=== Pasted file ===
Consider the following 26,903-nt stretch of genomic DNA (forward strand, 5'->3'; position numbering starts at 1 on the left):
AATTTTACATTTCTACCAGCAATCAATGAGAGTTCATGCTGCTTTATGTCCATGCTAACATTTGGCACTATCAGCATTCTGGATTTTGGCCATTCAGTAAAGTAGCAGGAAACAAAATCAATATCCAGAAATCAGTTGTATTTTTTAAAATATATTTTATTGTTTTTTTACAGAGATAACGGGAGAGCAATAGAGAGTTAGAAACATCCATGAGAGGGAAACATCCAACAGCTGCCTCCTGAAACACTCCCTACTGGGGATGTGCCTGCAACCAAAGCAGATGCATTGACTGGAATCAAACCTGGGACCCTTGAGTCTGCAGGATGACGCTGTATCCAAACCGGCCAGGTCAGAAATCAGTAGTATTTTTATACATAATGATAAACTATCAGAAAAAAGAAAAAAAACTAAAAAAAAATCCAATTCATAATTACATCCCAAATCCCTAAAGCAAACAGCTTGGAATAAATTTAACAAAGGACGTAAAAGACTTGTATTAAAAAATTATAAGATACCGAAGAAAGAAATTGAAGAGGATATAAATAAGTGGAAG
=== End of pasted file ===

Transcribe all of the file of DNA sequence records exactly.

Consider the following 26,903-nt stretch of genomic DNA (forward strand, 5'->3'; position numbering starts at 1 on the left):
AATTTTACATTTCTACCAGCAATCAATGAGAGTTCATGCTGCTTTATGTCCATGCTAACATTTGGCACTATCAGCATTCTGGATTTTGGCCATTCAGTAAAGTAGCAGGAAACAAAATCAATATCCAGAAATCAGTTGTATTTTTTAAAATATATTTTATTGTTTTTTTACAGAGATAACGGGAGAGCAATAGAGAGTTAGAAACATCCATGAGAGGGAAACATCCAACAGCTGCCTCCTGAAACACTCCCTACTGGGGATGTGCCTGCAACCAAAGCAGATGCATTGACTGGAATCAAACCTGGGACCCTTGAGTCTGCAGGATGACGCTGTATCCAAACCGGCCAGGTCAGAAATCAGTAGTATTTTTATACATAATGATAAACTATCAGAAAAAAGAAAAAAAACTAAAAAAAAATCCAATTCATAATTACATCCCAAATCCCTAAAGCAAACAGCTTGGAATAAATTTAACAAAGGACGTAAAAGACTTGTATTAAAAAATTATAAGATACCGAAGAAAGAAATTGAAGAGGATATAAATAAGTGGAAG